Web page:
by rob mclennan

Pioneers in the Study of Motion by Susan Briante (Boise ID: Ahsahta Press, 2007)

The more I read the poetry collections by American publisher Ahsahta Press, the more I not only like them, but even envy them; the most recent of which is a first poetry collection by Texas poet Susan Briante, Pioneers in the Study of Motion (Boise ID: Ahsahta Press, 2007). From her first section "Eventual Darlings" to "Pioneers in the Study of Motion" and "How Cities Get Founded," I'm in awe simply of her titles, even before the movement of the poems themselves.


Eventual Darling (Mexico City)


A fire, a scalpel, a needle or the flagpole

in front of the Metropolitan Cathedral,


the horizon pitches south, demands

and remedies written out long hand on cotton sheets


bleach-scented, sweat-damp as mothers-

in-law before the National Palace sell plastic flowers


from a wrought iron fence, indiscriminate in class

or species, soldiers lower the flag in spread


and crease, a fevered palm unfurls in a gesture,

in a fresco, of nation building towards me


to transmit infective histories (just a twinge)

the Keynesian vaccine inspires steeples


like the Pemex Tower or the Torre Latino

or a tar-driven scourge of rooftops.


How do the movements of geography shape themselves? In Briante's poems, the geographies are shaped internally and only form their way outside of the body once a relation is made. One of the charming elements of these books is the material that comes with it, including a page or two of "Biography" and an "Author's Statement" with the press release (available in full on the publisher's website). In her "Author's Statement (in the form of an ideal interview)," Briante writes:


Regionalism, like notions of nationalism, strike me as extraordinarily cliché. And yet in a time of Internet cafes and Fox News at airport gates, our relationship to our environment seems tenuous at a great cost to our physical, political, and spiritual survival. Most of us don’t know how to name the things around us, because there's nothing in the market that requires us to have such an awareness. As my friend, the poet Dale Smith, reminded me: just being able to identify the grasses in the alleys can seem like radical knowledge. That feels to me like one of poetry's strongest imperatives: to provide us with vision and vocabulary.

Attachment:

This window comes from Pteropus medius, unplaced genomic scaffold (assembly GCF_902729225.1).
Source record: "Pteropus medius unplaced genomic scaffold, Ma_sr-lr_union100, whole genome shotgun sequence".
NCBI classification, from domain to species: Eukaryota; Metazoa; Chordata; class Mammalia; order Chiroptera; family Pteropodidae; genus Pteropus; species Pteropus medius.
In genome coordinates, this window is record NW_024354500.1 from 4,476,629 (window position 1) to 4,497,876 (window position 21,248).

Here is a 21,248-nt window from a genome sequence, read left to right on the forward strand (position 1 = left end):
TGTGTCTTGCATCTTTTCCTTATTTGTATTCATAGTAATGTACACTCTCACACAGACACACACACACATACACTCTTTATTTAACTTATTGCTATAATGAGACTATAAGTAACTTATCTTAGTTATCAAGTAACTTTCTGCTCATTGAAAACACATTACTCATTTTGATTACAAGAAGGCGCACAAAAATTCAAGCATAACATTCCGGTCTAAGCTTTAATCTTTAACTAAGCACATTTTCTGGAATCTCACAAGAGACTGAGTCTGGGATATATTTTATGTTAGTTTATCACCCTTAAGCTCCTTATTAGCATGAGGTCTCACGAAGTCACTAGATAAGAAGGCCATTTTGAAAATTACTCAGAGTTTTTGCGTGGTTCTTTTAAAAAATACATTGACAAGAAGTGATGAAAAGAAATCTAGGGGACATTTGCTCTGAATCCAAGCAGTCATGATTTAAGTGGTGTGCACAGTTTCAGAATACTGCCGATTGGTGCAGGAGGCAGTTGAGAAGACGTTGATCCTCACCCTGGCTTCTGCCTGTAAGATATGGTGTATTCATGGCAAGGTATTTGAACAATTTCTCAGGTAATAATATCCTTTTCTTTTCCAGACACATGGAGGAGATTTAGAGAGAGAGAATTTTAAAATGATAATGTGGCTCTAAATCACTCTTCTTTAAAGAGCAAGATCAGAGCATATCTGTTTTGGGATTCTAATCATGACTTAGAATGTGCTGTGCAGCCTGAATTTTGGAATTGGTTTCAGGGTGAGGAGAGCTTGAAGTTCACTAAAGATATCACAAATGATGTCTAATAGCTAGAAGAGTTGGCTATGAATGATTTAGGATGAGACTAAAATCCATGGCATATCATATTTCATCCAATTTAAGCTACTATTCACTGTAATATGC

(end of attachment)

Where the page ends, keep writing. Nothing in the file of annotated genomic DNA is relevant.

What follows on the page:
The poems in this collection may seem to cover an ambitious amount of territory from Antarctica to Kinshasa. But then again so does the scope of our lives. The title comes from an exhibit on the work of photographers, such as Eadweard Muybridge, who first captured animals and humans in motion. There's something about those series of images that seems apropos of the best poetry. It is a matter of doing more than just freezing a moment but observing it in relation to what comes before and after it, a deeper gaze that allows us to see beyond what the eye can register. 


Rob Mclennan is an Ottawa-based writer, editor & publisher, and the author of over a dozen trade collections of poetry, including The Ottawa City Project (Chaudiere Books, 2007), & the novel white (The Mercury Press, 2007), as well as two non-fiction titles, subverting the lyric: essays (ECW Press, 2007) & Ottawa: The Unknown City (Arsenal Pulp Press, 2007). He often posts reviews, essays & rants at, & he was recently named writer-in-residence at the University of Alberta for the 2007-8 academic year.

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